After obtaining informed consent, subjects were given two validated self-administered questionnaires, that is, Pittsburgh Sleep Quality Index (PSQI) and Epworth Sleepiness Scale (ESS). These questionnaires were used to assess subjective sleep quality, its attributes and level of daytime sleepiness.

PSQI is a self-rated questionnaire which measures subjective sleep quality and disturbances over the previous month and discriminate between normal and poor sleepers. [17] It consisted of 19 questions which are grouped into seven component scores, each component score ranges from 0 (no difficulty) to 3 (severe difficulty). The seven component scores are then summed to yield a global PSQI score. Subjects with global PSQI score >5 are considered to have clinically disturbed or poor sleep with a diagnostic sensitivity and specificity of 89.6% and 86.5%, respectively. [17]

The ESS is a self-administered questionnaire which assesses subject’s general level of daytime sleepiness in recent times. [18] It consists of eight self-rated items which measure subject’s likelihood to doze off or fall asleep in various commonly encountered situations. Subjects rate on a 4-point scale ranging from 0 (no chance of dozing) to 3 (high chance of dozing) in eight different situations. The score corresponding to each situation are added to produce a summated ESS score. Summated ESS score >10 is considered to be abnormal and indicative of EDS. [18] ESS has an internal consistency of 0.88 and test-retest reliability of 0.82. [19]

Data obtained was entered and verified by two individuals and analyzed in Statistical Package for Social Sciences, Version 17.0 (SPSS-17, Chicago, IL, USA). The quantitative variables were expressed as mean (standard deviation), and qualitative variables were expressed as percentages. Where appropriate, odds ratio (OR) with 95% confidence intervals (CIs) were also calculated. All statistical tests were performed using Chi-square test, and values of P < 0.05 were considered as statistically significant.


Of 350 participants, 334 subjects with completely filled questionnaires were included for final analysis with a response rate of 95.4% (334/350). The study population comprised of 59.6% (199/334) females and 40.4% (135/334) males. Mean age was 25.3 (1.3) years. Of the 334 junior physicians, 36.8% (123/334) were classified as “poor sleepers” having global PSQI score >5. Among females, frequency of poor sleepers was 42.2% (84/199) when compared to males among which 28.9% (39/135) were poor sleepers (χ2 [1, n = 334] =6.14, P = 0.01, OR = 1.7, [95% CI 1.1–2.8]). No statistically significant correlations were observed between age and prevalence of poor sleep quality (χ2 [4, n = 334] =4.56, P = 0.33).

Measures of sleep quality were significantly deranged among poor sleepers when compared to normal sleepers. Statistically significant differences were observed within sleep time, sleep onset latency, subjective sleep quality, use of sleep medications and daytime dysfunction [Table 1]. Subjects with sleep onset latency >30 min and total sleep time <6 h were associated with higher odds of having poorer sleep quality, adjusted OR of 4.4 (95% CI 2.7–7.1) and 3.9 (95% CI 2.4–6.4), respectively. In comparison with normal sleepers, poor sleepers also self-reported various sleep disturbances as summarized in Table 2. As evident from the table, can’t get to sleep within 30 min after lying on the bed and waking up in the middle of the night or early morning were commonly report sleep disturbances.

Variables Poor sleepers Normal sleepers P  
Mean PSQI scores (SD) 7.6 (1.9) 3.3 (1.3) <0.001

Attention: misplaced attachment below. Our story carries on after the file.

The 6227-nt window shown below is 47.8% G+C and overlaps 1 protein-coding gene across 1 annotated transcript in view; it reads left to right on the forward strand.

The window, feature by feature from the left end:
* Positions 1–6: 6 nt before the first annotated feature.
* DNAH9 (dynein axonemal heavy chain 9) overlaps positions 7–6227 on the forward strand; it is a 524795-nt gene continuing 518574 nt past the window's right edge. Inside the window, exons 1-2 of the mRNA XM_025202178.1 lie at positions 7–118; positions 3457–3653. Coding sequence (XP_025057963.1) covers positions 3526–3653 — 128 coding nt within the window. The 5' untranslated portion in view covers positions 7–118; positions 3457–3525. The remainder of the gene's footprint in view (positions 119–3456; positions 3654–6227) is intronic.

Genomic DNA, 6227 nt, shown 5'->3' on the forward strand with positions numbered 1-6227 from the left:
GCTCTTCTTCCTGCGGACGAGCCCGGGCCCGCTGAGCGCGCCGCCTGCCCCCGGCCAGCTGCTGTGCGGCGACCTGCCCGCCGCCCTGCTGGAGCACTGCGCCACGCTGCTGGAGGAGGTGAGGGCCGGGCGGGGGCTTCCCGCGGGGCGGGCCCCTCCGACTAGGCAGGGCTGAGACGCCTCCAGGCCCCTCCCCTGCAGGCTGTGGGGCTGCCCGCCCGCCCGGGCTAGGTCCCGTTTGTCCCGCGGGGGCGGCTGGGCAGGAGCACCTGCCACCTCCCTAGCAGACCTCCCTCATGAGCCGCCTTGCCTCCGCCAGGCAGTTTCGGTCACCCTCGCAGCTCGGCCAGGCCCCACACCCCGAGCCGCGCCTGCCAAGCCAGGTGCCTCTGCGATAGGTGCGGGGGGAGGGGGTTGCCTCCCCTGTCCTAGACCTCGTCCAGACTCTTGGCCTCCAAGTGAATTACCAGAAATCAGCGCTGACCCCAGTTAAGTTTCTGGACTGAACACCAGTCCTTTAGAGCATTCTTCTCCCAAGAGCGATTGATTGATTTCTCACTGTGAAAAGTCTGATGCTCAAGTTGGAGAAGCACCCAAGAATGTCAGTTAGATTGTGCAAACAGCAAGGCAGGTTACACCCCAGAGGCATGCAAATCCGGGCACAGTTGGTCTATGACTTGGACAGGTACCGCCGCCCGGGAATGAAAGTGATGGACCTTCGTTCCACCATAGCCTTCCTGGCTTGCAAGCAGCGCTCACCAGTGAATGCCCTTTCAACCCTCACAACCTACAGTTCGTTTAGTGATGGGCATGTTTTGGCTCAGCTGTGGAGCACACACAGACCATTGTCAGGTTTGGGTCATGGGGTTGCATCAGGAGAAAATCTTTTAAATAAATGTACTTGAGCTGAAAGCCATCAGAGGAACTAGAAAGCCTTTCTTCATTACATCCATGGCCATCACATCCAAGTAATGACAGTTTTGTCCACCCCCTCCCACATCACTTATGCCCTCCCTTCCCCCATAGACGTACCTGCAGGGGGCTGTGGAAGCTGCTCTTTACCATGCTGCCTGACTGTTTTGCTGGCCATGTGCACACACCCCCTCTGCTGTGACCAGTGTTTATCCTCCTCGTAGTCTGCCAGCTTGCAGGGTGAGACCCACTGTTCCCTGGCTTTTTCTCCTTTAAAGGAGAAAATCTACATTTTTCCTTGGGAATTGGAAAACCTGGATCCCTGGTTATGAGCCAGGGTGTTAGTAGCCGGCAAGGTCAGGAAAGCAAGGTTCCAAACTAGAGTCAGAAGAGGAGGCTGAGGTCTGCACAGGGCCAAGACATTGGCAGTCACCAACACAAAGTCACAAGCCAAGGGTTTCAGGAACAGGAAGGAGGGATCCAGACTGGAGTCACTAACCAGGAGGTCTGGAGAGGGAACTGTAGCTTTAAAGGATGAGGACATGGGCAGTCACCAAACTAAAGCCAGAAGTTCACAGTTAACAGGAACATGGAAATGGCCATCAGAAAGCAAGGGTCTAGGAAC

Total sleep time (SD) (h) 5.3 (1.2) 6.2 (1.2) <0.001
Sleep onset latency (SD) (min) 30.2 (22.1) 16.3 (11.2) <0.001
Subjective sleep quality (percentage 30.9 1 <0.001
of individuals reported sleep quality      
to be fairly or very bad) (%)      
Daytime dysfunction 2.4 0.9 <0.001
(3 or more times a week) (%)      
Use of sleep medications 6.5 0 <0.001
(once or more a week) (%)      

Table 1: Comparison of various measures of sleep quality between poor and normal sleepers

Sleep disturbances (once or more a week) Poor sleepers (%) Normal sleepers (%) P  
Cannot get to sleep within 49.6 11.3 <0.001
30 min      
Wake up in the middle of 56.9 18 <0.001
the night or early morning      
Have to get up to use the 31.7 12.8 <0.001
Cannot breathe comfortably 8.2 1.9 <0.05
Cough or snore loudly 9.7 5.7 0.54
Feel too cold 20.3 7.1 <0.001
Feel too hot 11.4 3.3 <0.001
Have bad dreams 21.2 6.1 <0.001
Have pain 15.5 3.3 <0.001

Table 2: Comparison of sleep disturbances between poor and normal sleepers

Mean ESS score among poor sleepers was 7.83 (4.28) versus 6.58 (3.82) among normal sleepers. Abnormal ESS scores (ESS score > 10) were observed in 20.1% (67/334) study participants. Among poor sleepers, the prevalence of abnormal ESS scores was 28.5% (35/123) when compared to normal sleepers among which 15.2% (32/211) had abnormal ESS scores [χ2 [1, n = 334] =8.56, P = 0.003). No statistically significant correlations were observed between gender and distribution of abnormal ESS scores (χ2 [1, n = 334] =0.33, P = 0.56). Itemized responses by study participants on ESS are described in Table 3. From the table, it is evident that 44% (148/334) of physicians reported high chances of falling asleep on lying down to rest in the afternoon when circumstances permit, similarly, about 18% (60/334) of physicians reported the same on sitting quietly after a lunch.

Situations Number of participants reporting each level of chance of dozing n (%)
0 (would never doze) 1 (slight chance of dozing) 2 (moderate chance of dozing) 3 (high chance of dozing)
Sitting and reading 130 (38.9) 123 (36.8) 55 (16.5) 26 (7.8)
Watching television 198 (59.3) 94 (28.41) 33 (9.9) 9 (2.7)
Sitting inactive in a public place (e.g., a theater or meeting) 173 (51.8) 105 (31.4) 48 (14.4) 8 (2.4)
As a passenger in a car for an hour without a break 116 (34.7) 107 (32.0) 72 (21.6) 39 (11.7)
Lying down to rest in the afternoon when circumstances permit 32 (9.6) 55 (16.5) 99 (29.6) 148 (44.3)